Another Croquet-based project has been launched this week. Cobalt is the first such coding project to be done by Duke University, which is also the home of the Croquet Consortium.

Consortium director Julian Lombardi has been tireless for over five years in establishing institutional housing for Croquet. Running any public and open project is difficult. At the Collaborative for Croquet we only had to coordinate three people and we made our own decisions, and it still took months of work to get incorporated and put out a release on a hosted Web server. Doing this on an institutional scale is orders of magnitude harder. Having a non-commercial home is crucial. Julian single-handedly got the pre-consortium site set up at the University of Wisconsin, and housed the Jasmine pre-release there, even as most of the key developers were working through Hewlett-Packard. This was critical in keeping Croquet going when HP was sorting through its commercial proxy fight and executive changes.

Then Julian got the Consortium stably housed at Duke and the various sites and mailing lists there, bringing five other educational institutions into the fold, losing only U.Wisconsin, and providing a place for Intel to join and HP to return to. Institutional housing has also been critical in arranging grant and award funding. The Mellon award has been one success for Duke, even as Julian vigorously pursues others for the Consortium and it’s partners.

Julian is a technical guy. And an artist. The challenges of getting technical work done with all that institutional stuff going on makes limiting the scope of a technical project a good strategy. Cobalt is all about how we interact in virtual worlds with things, people, and even worlds themselves. Julian and Mark McCahill had started exploring this with their C5 papers(*) even before there was a real Croquet release, and have been busy doing all the institutional stuff since then. Both have done this kind of technical work before with other technologies, and they certainly could have continued the work with any of the non-Croquet virtual world tools in use today. This User Interface work isn’t really directly about the Tea-time scalable distributed system infrastructure. And yet, the dynamic language development environment of Croquet is so productive, they did choose to do this side project using the SDK.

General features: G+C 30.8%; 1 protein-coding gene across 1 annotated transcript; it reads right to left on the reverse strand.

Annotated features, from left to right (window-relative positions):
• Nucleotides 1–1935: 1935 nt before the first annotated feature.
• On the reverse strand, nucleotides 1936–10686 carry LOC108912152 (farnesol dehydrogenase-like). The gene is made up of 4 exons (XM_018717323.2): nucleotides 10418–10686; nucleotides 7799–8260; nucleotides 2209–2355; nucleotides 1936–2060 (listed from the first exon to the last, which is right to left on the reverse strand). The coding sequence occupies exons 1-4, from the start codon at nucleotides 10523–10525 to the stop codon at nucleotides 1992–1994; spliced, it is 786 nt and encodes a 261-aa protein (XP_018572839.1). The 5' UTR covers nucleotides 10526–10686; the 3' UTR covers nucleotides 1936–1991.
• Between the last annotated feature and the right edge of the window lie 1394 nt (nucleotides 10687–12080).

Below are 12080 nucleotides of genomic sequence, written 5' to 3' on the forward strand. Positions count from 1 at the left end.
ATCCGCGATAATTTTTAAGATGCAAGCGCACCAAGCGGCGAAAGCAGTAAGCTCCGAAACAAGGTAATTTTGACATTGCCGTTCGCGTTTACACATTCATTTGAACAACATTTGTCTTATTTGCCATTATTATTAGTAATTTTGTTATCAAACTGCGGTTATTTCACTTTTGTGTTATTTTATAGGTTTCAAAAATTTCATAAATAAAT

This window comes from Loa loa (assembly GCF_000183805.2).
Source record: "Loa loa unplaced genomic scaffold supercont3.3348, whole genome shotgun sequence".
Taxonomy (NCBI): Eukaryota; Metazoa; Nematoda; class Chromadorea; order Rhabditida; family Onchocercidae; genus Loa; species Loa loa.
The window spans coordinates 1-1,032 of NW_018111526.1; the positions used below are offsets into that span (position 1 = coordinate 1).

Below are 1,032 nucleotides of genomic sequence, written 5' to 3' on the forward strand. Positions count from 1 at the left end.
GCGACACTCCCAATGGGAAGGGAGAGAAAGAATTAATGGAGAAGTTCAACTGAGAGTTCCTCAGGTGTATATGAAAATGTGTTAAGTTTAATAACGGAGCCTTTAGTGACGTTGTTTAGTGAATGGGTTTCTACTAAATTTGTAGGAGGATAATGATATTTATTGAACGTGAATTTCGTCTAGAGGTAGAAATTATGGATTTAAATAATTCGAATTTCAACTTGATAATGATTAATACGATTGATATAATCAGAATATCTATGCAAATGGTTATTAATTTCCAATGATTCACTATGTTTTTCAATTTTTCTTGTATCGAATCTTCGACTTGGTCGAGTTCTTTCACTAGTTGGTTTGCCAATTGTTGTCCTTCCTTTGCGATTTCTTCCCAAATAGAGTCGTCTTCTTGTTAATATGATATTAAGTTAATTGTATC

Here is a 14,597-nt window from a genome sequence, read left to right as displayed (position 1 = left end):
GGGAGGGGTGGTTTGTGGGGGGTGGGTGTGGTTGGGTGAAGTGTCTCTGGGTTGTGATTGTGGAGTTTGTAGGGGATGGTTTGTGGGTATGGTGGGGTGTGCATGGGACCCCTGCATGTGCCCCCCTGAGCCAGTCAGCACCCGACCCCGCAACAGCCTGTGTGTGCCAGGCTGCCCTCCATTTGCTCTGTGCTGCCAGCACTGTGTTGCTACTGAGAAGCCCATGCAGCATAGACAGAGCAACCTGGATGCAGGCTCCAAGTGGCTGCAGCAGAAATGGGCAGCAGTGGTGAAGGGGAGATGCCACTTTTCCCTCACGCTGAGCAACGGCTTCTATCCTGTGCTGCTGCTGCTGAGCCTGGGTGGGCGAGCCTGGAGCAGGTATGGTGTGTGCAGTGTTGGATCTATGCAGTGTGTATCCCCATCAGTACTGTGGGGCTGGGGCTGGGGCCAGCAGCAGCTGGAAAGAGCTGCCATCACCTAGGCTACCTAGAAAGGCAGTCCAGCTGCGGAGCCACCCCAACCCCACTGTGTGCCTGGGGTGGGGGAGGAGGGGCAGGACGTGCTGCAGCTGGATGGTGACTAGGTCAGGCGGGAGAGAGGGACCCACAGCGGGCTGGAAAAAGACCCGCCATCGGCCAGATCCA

And of course, going with Croquet allows the work to potentially be applied to Croquet worlds and to take advantage of new Croquet developments, if desired. No doubt there will be advances made in the Cobalt project that will be incorporated into the tea-party series of Croquet releases (Jasmine, Dormouse, Hedgehog, Jabberwocky…).

I’m looking forward to seeing this happen. The 2004 People, Places and Things UI papers has been one of the big influences on the development of the UI for Qwaq Forums over the years, and is even now being studied by the Intel Miramar guys for the future Intel/Qwaq product.

Scanning the recent activity on the croquet mailing lists, there seems to be a huge demand on the part of non-developers for packaged Croquet applications and for infrastructure for connected worlds, 3D wikis and meeting spaces. But this isn’t the space Cobalt is acting in. The architects of this project have begun with a UI design exploration, another area in need of attention. And I think this scope is shrewd use of the architects resources. I think the whole global-community, visiting-worlds thing is yet another step to happen, either institutionally or otherwise. But the Cobalt project is an exciting alternative on the way there.

(*) “User Interfaces for Self and Others in Croquet Learning Spaces” and “User Interfaces for Places and Things in Croquet Learning Spaces” in C5 proceedings.

About Stearns

Howard Stearns works at High Fidelity, Inc., creating the metaverse. Mr. Stearns has a quarter century experience in systems engineering, applications consulting, and management of advanced software technologies. He was the technical lead of University of Wisconsin's Croquet project, an ambitious project convened by computing pioneer Alan Kay to transform collaboration through 3D graphics and real-time, persistent shared spaces. The CAD integration products Mr. Stearns created for expert system pioneer ICAD set the market standard through IPO and acquisition by Oracle. The embedded systems he wrote helped transform the industrial diamond market. In the early 2000s, Mr. Stearns was named Technology Strategist for Curl, the only startup founded by WWW pioneer Tim Berners-Lee. An expert on programming languages and operating systems, Mr. Stearns created the Eclipse commercial Common Lisp programming implementation. Mr. Stearns has two degrees from M.I.T., and has directed family businesses in early childhood education and publishing.

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